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ARS Home » Pacific West Area » Corvallis, Oregon » Horticultural Crops Research » Research » Publications at this Location » Publication #307210

Research Project: Genetic Improvement and Virus Management of Small Fruit Crops

Location: Horticultural Crops Research

Title: Next-Generation Sequencing of Elite Berry Germplasm and Data Analysis Using a Bioinformatics Pipeline for Virus Detection and Discovery

Author
item Ho, Thien - University Of Arkansas
item Martin, Robert - Bob
item Tzanetakis, Ioannis - University Of Arkansas

Submitted to: Methods in Molecular Biology
Publication Type: Book / Chapter
Publication Acceptance Date: 10/3/2014
Publication Date: 5/15/2015
Publication URL: http://10.1007/978-1-4939-2620-6_22
Citation: Ho, T., Martin, R.R., Tzanetakis, I.E. 2015. Next-Generation Sequencing of Elite Berry Germplasm and Data Analysis Using a Bioinformatics Pipeline for Virus Detection and Discovery. Methods in Molecular Biology. 1302:301-313.

Interpretive Summary: Berry crops (members of the genera Fragaria, Ribes, Rubus, Sambucus and Vaccinium) are known hosts for more than 70 viruses and new ones are identified frequently. In modern berry cultivars, viruses tend to be asymptomatic in single infections and symptoms only develop after plants accumulate multiple viruses. Most certification programs are based on visual observations. Infected, asymptomatic material may be propagated in the nursery system and shipped to farms where plants acquire additional viruses and develop symptoms. This practice may result in disease epidemics with great impact to growers and the natural ecosystem. In this chapter we present work that allows for the detection of both known and new viruses in elite germplasm, having the potential to greatly reduce virus dispersal associated with movement of plants for planting.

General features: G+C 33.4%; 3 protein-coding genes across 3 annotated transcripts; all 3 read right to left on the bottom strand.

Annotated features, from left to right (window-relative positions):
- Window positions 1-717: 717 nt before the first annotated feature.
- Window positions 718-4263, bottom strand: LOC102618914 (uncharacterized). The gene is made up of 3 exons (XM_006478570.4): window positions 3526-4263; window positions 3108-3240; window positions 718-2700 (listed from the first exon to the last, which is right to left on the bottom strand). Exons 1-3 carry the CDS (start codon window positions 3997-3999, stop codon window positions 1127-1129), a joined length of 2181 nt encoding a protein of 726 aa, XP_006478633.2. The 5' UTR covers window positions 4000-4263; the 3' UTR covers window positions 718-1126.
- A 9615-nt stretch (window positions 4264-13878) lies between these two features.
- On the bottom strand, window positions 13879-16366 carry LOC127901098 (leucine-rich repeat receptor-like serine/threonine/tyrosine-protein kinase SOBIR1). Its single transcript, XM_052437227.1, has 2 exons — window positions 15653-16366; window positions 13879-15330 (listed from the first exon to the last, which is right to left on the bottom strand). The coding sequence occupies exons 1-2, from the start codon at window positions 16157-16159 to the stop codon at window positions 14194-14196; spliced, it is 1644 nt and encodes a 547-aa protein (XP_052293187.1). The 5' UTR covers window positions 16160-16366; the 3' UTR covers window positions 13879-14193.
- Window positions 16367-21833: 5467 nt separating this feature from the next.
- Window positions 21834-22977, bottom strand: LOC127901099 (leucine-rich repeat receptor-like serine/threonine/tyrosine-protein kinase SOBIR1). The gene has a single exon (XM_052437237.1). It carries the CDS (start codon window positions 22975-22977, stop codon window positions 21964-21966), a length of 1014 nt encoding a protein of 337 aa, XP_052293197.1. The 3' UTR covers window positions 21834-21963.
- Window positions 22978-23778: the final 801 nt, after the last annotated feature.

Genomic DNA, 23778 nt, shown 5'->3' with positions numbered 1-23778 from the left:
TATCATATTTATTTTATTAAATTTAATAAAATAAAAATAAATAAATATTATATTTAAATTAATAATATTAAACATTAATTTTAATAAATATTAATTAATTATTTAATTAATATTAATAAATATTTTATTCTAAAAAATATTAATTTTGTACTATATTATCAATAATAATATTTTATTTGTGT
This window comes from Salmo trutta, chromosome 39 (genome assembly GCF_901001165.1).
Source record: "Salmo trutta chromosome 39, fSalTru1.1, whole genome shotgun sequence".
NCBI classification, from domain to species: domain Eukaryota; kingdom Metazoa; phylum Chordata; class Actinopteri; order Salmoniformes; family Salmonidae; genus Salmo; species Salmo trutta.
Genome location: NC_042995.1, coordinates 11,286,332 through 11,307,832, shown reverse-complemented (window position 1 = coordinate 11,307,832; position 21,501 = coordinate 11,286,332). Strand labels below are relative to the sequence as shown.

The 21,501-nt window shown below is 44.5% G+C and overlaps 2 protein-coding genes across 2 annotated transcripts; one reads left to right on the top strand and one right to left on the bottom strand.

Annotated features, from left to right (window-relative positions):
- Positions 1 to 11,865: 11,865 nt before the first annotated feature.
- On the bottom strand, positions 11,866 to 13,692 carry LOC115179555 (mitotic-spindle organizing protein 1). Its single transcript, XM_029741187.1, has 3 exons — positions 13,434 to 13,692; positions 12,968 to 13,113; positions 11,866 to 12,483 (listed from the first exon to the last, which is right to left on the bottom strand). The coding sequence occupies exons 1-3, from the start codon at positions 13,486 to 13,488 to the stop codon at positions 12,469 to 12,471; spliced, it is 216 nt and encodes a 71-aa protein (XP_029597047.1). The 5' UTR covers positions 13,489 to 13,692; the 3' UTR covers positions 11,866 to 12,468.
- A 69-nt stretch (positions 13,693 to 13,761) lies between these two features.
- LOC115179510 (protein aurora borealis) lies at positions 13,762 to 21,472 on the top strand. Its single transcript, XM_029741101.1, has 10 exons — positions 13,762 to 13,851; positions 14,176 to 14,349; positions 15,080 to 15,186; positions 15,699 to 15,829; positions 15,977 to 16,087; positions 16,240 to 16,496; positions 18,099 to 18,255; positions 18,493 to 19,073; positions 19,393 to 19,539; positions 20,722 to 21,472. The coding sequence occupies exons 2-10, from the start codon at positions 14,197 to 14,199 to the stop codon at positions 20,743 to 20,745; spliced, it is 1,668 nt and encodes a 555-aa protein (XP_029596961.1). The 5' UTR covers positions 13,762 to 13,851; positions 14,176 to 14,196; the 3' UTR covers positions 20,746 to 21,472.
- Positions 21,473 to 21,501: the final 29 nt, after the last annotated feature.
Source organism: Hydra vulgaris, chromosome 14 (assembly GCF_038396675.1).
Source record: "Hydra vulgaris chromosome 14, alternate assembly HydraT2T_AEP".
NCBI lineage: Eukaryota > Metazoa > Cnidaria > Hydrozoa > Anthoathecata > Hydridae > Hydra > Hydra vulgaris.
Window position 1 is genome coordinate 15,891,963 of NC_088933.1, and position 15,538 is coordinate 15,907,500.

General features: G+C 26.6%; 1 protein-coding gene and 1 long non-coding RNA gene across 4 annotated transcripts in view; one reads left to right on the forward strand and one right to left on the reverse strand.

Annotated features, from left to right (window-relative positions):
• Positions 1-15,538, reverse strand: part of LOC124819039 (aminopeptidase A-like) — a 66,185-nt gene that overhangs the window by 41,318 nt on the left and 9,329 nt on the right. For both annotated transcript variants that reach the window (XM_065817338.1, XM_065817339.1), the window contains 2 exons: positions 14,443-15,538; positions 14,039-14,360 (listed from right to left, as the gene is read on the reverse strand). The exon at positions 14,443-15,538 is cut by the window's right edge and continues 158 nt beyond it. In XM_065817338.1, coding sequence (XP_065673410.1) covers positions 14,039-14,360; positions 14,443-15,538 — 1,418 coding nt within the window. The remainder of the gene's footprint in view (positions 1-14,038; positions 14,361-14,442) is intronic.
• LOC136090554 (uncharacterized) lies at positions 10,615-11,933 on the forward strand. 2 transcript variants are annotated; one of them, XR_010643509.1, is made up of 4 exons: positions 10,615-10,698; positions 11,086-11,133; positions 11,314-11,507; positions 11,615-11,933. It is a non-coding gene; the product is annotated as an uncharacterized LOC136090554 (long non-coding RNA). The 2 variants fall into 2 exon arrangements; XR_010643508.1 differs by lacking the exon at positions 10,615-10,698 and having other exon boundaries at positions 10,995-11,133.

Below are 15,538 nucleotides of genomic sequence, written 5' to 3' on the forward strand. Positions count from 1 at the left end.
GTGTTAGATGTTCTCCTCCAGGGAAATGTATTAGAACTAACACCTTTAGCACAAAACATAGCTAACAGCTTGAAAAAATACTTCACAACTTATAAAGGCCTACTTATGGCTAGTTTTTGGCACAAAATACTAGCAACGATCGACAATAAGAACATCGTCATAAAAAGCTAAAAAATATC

Technical Abstract: Berry crops (members of the genera Fragaria, Ribes, Rubus, Sambucus and Vaccinium) are known hosts for more than 70 viruses and new ones are identified frequently. In modern berry cultivars, viruses tend to be asymptomatic in single infections and symptoms only develop after plants accumulate multiple viruses. Most certification programs are based on visual observations. Infected, asymptomatic material may be propagated in the nursery system and shipped to farms where plants acquire additional viruses and develop symptoms. This practice may result in disease epidemics with great impact to growers and the natural ecosystem. In this chapter we present work that allows for the detection of both known and new viruses in elite germplasm, having the potential to greatly reduce virus dispersal associated with movement of plants for planting.